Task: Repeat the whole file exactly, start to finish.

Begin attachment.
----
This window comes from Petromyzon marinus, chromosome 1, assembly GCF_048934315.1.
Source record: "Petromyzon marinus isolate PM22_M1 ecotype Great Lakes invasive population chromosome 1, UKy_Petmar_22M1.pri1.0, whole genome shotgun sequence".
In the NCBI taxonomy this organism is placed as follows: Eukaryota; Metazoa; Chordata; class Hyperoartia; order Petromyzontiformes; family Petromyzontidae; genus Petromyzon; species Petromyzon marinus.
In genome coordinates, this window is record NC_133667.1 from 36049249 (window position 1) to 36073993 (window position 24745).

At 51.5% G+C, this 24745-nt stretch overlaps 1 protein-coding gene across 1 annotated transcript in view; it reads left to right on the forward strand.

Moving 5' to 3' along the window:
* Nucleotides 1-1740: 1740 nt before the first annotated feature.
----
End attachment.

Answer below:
This window comes from Petromyzon marinus, chromosome 1, assembly GCF_048934315.1.
Source record: "Petromyzon marinus isolate PM22_M1 ecotype Great Lakes invasive population chromosome 1, UKy_Petmar_22M1.pri1.0, whole genome shotgun sequence".
In the NCBI taxonomy this organism is placed as follows: Eukaryota; Metazoa; Chordata; class Hyperoartia; order Petromyzontiformes; family Petromyzontidae; genus Petromyzon; species Petromyzon marinus.
In genome coordinates, this window is record NC_133667.1 from 36049249 (window position 1) to 36073993 (window position 24745).

At 51.5% G+C, this 24745-nt stretch overlaps 1 protein-coding gene across 1 annotated transcript in view; it reads left to right on the forward strand.

Moving 5' to 3' along the window:
* Nucleotides 1-1740: 1740 nt before the first annotated feature.